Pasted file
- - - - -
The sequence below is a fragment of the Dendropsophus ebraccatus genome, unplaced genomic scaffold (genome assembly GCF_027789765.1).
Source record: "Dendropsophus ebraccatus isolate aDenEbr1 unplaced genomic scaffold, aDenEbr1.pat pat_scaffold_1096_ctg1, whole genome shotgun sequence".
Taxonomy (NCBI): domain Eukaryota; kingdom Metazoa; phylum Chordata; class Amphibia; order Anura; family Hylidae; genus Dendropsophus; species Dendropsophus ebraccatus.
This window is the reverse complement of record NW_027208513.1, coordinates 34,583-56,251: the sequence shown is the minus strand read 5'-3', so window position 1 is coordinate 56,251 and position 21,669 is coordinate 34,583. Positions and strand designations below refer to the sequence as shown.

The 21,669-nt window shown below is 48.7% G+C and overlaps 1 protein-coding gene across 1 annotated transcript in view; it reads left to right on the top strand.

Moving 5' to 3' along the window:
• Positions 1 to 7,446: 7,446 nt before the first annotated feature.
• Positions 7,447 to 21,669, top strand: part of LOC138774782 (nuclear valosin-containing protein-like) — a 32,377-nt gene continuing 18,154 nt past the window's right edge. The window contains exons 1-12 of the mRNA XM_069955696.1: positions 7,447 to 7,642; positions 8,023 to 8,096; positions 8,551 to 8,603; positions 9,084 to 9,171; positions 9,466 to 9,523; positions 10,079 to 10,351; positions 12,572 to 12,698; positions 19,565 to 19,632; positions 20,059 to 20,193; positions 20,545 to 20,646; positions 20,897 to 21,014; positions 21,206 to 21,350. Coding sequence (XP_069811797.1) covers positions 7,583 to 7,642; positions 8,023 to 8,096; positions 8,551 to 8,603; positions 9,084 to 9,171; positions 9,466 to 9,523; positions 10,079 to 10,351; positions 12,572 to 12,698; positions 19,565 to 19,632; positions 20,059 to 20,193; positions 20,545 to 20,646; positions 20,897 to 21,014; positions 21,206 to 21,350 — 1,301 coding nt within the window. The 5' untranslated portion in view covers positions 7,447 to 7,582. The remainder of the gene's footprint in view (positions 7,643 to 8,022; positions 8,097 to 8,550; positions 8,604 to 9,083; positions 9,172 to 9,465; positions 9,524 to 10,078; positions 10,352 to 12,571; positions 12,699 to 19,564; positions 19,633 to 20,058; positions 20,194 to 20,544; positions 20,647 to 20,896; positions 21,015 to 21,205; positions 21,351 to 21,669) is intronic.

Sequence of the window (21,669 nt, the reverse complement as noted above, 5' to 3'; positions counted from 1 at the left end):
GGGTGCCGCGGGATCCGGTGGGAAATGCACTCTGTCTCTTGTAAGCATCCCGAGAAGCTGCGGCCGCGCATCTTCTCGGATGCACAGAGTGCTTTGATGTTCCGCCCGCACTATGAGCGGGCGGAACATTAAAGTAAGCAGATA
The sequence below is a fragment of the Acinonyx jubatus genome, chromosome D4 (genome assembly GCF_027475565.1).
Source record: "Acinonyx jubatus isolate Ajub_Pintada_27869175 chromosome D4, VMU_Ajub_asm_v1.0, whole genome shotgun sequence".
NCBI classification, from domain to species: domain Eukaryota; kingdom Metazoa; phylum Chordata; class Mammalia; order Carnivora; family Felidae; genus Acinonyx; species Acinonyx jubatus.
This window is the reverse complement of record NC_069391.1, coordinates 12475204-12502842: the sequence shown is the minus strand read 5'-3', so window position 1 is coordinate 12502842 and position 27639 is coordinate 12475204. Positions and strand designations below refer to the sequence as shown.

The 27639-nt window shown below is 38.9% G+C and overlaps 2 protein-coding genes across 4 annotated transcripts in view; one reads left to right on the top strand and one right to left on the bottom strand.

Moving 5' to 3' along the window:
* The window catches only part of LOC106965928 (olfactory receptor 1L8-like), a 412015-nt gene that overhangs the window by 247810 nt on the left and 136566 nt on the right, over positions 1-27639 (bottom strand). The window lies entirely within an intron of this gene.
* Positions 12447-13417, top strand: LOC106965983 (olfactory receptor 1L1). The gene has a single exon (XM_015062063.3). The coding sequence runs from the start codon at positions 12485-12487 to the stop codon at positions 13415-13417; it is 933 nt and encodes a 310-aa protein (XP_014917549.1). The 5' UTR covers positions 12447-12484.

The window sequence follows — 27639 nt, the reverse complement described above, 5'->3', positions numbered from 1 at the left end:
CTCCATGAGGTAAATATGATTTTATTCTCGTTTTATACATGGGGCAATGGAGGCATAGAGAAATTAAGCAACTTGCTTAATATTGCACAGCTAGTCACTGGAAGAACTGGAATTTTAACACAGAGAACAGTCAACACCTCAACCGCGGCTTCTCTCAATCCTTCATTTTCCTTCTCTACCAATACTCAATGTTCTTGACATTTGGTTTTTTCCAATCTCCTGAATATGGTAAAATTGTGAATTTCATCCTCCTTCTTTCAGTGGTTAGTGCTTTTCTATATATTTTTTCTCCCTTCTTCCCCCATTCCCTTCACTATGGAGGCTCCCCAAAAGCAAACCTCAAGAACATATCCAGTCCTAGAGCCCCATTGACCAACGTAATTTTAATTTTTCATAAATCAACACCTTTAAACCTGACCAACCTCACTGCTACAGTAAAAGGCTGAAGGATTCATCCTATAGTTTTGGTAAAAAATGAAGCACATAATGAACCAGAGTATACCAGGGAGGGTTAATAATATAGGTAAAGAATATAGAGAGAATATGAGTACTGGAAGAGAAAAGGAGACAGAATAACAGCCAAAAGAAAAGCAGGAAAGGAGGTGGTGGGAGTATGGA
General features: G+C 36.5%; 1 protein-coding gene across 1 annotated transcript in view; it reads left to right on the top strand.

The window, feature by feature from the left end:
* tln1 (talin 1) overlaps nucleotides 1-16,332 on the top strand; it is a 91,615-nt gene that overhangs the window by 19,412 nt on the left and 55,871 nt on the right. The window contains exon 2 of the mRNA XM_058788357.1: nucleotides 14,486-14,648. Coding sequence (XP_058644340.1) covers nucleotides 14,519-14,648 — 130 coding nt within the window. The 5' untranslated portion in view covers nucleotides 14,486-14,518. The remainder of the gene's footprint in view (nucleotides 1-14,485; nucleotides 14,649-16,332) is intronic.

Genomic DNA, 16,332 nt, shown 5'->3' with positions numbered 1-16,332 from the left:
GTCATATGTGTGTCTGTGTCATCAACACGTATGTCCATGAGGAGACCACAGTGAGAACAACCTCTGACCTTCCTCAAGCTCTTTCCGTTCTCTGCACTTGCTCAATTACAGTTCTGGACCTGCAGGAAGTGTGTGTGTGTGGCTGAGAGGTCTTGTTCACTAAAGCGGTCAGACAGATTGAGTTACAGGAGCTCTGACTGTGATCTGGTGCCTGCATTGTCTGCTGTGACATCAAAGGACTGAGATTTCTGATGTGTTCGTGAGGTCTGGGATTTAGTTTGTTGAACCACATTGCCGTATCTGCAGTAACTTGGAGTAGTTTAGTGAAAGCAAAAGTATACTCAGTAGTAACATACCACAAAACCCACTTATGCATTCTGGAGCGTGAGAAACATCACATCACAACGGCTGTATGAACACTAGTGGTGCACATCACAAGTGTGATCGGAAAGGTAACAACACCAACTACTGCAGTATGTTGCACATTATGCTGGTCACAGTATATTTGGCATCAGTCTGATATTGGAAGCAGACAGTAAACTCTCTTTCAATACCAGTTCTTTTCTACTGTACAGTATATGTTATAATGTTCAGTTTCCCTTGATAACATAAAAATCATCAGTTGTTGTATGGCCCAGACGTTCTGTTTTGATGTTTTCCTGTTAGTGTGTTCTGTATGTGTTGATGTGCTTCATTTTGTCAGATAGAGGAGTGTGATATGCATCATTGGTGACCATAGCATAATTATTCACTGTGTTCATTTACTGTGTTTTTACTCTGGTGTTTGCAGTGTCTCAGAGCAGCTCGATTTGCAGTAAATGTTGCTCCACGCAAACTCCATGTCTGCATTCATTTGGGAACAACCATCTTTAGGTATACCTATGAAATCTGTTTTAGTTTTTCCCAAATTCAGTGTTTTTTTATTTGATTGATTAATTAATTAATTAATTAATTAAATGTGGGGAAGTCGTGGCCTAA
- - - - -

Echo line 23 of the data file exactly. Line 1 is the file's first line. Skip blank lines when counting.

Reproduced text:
* tln1 (talin 1) overlaps nucleotides 1-16,332 on the top strand; it is a 91,615-nt gene that overhangs the window by 19,412 nt on the left and 55,871 nt on the right. The window contains exon 2 of the mRNA XM_058788357.1: nucleotides 14,486-14,648. Coding sequence (XP_058644340.1) covers nucleotides 14,519-14,648 — 130 coding nt within the window. The 5' untranslated portion in view covers nucleotides 14,486-14,518. The remainder of the gene's footprint in view (nucleotides 1-14,485; nucleotides 14,649-16,332) is intronic.